Thursday, June 28, 2012

The Coming Heat Wave

Updated at 7:40 p.m.: The high temperature for Thursday was 100 degrees F in Columbia, 4 degrees above the forecast.  New information indicates that the high for Friday would most likely be 106 degrees.  Our internal computer model is projecting 107 for Friday and 108 for Saturday.  Therefore, it is possible that the all-time record high could be broken on either of those days.  It will be an interesting weekend.
Forecast on Wednesday, June 27.  Image Credit: WLTX.
The last two summers have each been the hottest on record.  This year is not shaping up to be hotter than the previous two, but it may still make the record book.  The computer models all week have been projecting that the heat wave in the central part of the country would expand east and would be focused over the Carolinas by Friday.  Much of eastern Colorado and western Kansas have seen record high temperatures.  In fact, Las Animas, CO tied the all-time record high for Colorado with 114 degrees.

Surprisingly the heat wave will shift rapidly to the east.  The high temperature in Columbia on Wednesday was 89 degrees with a forecast of 102 degrees by Friday.  However, the speed with which the hot air is moving east combined with subsidence of the air may produce even hotter temperatures.  There is a chance of reaching the all-time record high either Friday or Saturday.

Thursday, June 14, 2012

Drought Relief For Some Areas

Conditions were looking bleak at the beginning of May.  Only four months of above normal rainfall had occurred in the previous 28 months.  The details can be found in a previous blog post (here).  Much of the state was in a drought and the situation was getting worse.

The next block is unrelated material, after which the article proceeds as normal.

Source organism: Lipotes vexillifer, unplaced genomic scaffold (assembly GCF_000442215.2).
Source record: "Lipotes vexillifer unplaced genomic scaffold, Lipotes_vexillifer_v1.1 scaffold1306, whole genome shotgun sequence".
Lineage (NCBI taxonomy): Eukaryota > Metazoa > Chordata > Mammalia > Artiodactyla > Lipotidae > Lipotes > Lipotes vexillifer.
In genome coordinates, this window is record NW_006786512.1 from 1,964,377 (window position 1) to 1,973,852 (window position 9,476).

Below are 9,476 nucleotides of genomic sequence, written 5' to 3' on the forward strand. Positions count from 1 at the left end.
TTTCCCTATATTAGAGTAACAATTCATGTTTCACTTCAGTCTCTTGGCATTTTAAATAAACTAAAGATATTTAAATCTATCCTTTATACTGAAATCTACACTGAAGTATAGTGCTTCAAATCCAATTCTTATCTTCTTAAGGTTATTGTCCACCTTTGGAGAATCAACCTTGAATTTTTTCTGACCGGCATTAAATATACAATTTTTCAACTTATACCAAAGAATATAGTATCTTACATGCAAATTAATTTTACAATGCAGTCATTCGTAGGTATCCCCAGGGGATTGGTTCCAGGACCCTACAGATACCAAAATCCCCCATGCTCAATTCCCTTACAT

Two events happened to change the course of the drought.  First, Tropical Depression Beryl brought much needed rain to parts of the drought-stricken Midlands.  However, there were still areas that received little rain.  This was soon followed by an upper-level pattern that brought copious amounts of rain to the Southeast, especially along parts of the central Gulf coast.  It eventually made its way to South Carolina bringing an abundance of rain.  More than 8 inches of rain fell in just four weeks in the Columbia area.  The result has been flooding of some of the creeks in the area.

Flooding of the Rocky Branch Creek closed the intersection of Main St. and Whaley St. on Monday, June 11.  Click on any of the images for a larger view.  Image Credit: USGS.

Wednesday, June 13, 2012

Extreme Rain Hits Pensacola

After unending rains since June 7, 2012, many areas along the Florida Panhandle and Alabama coast are submerged in flood waters. The NOAA Hydrometeorological Prediction Center estimates that Pensacola received up to 27" of rain since Thursday. Similar rain amounts were also recorded in Mobile. This image sums all of the rainfall data from June 7-11, 2012 from NOAA's Advanced Hydrologic Prediction Service.

Observed rainfall for June 7-11.  Click on image for a larger version.  Image Credit: NOAA\AHPS.

Thursday, June 7, 2012

Cherrypicking & Misleading

I am frequently disappointed when I read articles or editorials claiming that human-caused warming of the planet is not happening or that climate science is wrong.  Such disappointment occurred recently as I read an editorial from Investor’s Business Daily (IBD).